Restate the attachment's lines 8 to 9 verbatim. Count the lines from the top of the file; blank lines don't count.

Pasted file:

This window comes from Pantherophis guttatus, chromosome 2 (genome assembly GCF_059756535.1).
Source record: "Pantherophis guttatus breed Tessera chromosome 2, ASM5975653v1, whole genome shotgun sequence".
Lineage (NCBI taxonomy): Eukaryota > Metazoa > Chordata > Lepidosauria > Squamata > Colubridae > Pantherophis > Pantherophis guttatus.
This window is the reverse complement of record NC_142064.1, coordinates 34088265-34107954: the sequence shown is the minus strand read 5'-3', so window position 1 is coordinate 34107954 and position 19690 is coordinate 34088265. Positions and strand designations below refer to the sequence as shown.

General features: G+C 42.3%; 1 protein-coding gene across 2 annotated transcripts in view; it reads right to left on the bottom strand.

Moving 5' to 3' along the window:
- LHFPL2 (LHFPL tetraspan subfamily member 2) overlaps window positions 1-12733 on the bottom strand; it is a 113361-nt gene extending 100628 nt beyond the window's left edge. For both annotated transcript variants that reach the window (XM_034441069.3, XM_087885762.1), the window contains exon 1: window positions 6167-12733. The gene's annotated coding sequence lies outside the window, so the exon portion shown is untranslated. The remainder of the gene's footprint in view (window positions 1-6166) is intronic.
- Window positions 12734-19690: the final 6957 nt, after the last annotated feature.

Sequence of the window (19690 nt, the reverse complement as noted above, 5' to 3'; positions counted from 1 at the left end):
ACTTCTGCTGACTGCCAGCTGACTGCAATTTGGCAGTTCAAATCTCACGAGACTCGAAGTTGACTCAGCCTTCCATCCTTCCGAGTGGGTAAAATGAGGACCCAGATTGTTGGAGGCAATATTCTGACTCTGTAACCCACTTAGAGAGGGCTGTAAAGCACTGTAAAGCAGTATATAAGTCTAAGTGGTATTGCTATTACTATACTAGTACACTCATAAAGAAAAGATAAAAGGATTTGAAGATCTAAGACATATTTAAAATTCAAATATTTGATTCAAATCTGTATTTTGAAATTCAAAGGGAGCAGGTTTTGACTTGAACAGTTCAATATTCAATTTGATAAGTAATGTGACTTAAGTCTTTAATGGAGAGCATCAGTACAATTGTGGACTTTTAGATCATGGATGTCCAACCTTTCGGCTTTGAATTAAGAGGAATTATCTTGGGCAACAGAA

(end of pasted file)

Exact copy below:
- Window positions 12734-19690: the final 6957 nt, after the last annotated feature.

Sequence of the window (19690 nt, the reverse complement as noted above, 5' to 3'; positions counted from 1 at the left end):